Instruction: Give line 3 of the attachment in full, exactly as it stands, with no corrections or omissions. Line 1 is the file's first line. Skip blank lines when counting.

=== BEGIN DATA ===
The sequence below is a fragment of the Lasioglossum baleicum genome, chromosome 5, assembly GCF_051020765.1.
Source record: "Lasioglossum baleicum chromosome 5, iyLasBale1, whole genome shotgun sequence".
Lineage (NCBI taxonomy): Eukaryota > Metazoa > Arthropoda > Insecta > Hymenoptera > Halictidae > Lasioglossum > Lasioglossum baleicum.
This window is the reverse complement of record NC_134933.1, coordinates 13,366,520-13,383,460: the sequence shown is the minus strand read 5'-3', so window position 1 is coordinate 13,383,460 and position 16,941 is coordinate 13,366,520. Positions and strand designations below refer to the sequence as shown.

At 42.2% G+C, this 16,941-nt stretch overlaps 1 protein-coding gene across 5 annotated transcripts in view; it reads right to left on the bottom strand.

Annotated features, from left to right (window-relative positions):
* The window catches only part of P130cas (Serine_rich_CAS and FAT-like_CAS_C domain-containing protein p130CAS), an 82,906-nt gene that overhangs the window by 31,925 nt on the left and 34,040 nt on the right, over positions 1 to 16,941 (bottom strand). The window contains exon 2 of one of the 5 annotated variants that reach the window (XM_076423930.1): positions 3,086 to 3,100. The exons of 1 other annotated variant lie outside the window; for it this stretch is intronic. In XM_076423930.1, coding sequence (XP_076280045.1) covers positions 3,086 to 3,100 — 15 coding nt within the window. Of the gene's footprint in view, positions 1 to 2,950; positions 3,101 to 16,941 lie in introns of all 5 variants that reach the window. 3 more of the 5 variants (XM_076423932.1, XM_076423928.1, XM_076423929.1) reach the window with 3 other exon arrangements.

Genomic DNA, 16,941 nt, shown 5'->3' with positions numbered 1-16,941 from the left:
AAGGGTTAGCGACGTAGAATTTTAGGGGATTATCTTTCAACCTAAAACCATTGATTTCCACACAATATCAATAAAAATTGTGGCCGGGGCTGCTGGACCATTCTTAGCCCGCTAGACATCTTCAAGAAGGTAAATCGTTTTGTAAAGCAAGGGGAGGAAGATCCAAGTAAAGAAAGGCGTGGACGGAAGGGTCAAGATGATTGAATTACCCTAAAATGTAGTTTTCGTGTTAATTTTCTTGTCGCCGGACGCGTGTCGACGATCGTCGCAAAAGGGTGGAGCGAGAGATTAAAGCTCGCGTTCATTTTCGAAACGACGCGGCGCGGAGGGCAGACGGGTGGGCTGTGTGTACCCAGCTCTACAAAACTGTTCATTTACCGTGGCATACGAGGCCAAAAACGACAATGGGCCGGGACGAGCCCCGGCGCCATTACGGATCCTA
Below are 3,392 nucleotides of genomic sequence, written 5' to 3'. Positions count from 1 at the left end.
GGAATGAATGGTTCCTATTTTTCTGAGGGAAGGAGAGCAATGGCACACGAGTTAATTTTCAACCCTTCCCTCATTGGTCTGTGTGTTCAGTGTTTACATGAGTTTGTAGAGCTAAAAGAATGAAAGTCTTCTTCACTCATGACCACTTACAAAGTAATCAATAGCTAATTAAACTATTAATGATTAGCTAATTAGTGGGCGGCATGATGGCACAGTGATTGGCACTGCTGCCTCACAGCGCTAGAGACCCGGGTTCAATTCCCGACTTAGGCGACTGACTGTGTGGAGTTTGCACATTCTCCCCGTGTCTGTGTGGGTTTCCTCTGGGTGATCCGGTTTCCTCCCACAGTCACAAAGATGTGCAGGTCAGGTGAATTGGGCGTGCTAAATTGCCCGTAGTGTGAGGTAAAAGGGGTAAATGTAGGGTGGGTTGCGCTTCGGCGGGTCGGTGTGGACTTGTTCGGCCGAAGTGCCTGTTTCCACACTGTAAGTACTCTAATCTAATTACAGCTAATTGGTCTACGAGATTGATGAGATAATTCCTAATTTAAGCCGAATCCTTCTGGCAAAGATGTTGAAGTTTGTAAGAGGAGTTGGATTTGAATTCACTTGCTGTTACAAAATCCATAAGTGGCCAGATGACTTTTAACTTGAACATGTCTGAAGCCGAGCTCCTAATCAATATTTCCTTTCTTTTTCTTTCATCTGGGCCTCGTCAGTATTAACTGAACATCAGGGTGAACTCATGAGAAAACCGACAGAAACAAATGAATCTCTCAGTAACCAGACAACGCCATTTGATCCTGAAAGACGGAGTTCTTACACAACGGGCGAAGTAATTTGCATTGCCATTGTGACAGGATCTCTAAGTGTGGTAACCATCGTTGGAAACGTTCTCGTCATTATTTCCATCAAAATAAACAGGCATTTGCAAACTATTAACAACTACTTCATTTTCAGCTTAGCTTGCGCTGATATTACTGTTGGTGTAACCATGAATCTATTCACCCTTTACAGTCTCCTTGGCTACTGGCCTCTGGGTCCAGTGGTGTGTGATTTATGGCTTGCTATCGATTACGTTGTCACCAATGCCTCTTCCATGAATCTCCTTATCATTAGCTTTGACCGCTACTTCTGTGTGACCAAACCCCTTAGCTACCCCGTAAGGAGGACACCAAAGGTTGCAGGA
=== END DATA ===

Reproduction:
Lineage (NCBI taxonomy): Eukaryota > Metazoa > Arthropoda > Insecta > Hymenoptera > Halictidae > Lasioglossum > Lasioglossum baleicum.